HomeLocal NewsZimbabwe: ‘Over 2 000 convicts walk free’

Zimbabwe: ‘Over 2 000 convicts walk free’

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There are more than 2 000 convicted criminals who are walking free in Zimbabwe having obtained custodian reprieve through bail pending appeal applications, it has emerged.

Read more CHARLES LAITON SENIOR COURT REPORTER

The figures have grown so high because of delays in processing the matters at the High and Supreme Courts where appeals are heard.

Addressing journalists at the High Court in Harare yesterday, Judiciary Service Commission (JSC) deputy secretary Rex Shana said operations at the two courts were being hampered by the shortage of transcribers and the use of old model recording machines at the magistrates’ courts countrywide.

Convicted criminals such as armed robbers, rapists, car-jackers, housebreakers and many other offenders, who were granted bail pending appeal, have since taken advantage of the current state of affairs and skipped the jurisdiction of the courts, Shana said.

He further said the JSC was in the process of acquiring state-of-the-art recording and transcribing machines to try and speed up the appeal process, but the commission was operating on a hamstrung budget.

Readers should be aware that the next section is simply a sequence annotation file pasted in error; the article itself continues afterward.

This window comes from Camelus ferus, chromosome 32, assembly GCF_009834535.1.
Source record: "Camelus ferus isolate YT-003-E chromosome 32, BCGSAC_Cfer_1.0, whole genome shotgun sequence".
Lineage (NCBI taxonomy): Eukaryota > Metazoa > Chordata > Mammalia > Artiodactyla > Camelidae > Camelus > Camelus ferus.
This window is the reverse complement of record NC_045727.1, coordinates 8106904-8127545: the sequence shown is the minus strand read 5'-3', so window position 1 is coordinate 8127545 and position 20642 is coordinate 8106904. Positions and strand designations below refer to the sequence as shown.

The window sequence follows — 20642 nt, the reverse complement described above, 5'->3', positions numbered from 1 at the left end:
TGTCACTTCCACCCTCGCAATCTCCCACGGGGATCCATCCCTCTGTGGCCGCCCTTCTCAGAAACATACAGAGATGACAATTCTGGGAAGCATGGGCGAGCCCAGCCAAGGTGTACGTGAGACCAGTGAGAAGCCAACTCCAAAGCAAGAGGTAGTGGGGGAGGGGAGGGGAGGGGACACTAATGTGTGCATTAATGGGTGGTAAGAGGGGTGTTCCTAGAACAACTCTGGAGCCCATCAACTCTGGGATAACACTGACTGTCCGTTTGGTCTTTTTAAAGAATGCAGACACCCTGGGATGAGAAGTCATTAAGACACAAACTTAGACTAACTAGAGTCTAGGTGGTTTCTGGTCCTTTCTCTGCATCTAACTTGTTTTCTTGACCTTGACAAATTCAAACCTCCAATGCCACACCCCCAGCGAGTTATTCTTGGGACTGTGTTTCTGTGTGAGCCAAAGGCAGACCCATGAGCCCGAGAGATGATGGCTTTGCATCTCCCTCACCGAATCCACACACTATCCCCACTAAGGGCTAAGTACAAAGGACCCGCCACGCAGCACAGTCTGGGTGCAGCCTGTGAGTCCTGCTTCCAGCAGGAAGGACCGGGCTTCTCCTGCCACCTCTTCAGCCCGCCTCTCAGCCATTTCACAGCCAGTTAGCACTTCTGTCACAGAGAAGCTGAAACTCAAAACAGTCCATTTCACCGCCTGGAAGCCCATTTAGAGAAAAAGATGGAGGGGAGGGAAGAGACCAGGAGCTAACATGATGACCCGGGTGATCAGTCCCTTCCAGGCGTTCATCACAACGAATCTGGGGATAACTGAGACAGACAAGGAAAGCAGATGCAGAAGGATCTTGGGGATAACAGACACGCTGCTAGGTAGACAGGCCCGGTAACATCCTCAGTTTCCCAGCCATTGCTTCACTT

“We have over 2 000 appeal pending matters from the magistrates’ courts to the High Court and 122 appeal pending cases from the High Court to the Supreme Court.

“It is also expensive to process these appeals since it cost $1 per page to transcribe and some of the court records are so voluminous they require a lot of money,” Shana said.

Shana said there were only 32 transcribers countrywide out of the required 48.

He said the vacant posts could not be filled because of the blanket freeze of government jobs.Turning to the archaic recording machinery he said: “So much time is wasted while transcribers try to listen to the court recordings which are most of the times inaudible.”

The JSC deputy secretary further said judges who presided over the appeals were also expected to deal with other court businesses and as such, appeals were not entertained with speed.

“Every Thursday the registrar sets down 12 appeal matters and you can imagine how long it will take for the courts to entertain thousands of appeals waiting to be heard,” Shana said.

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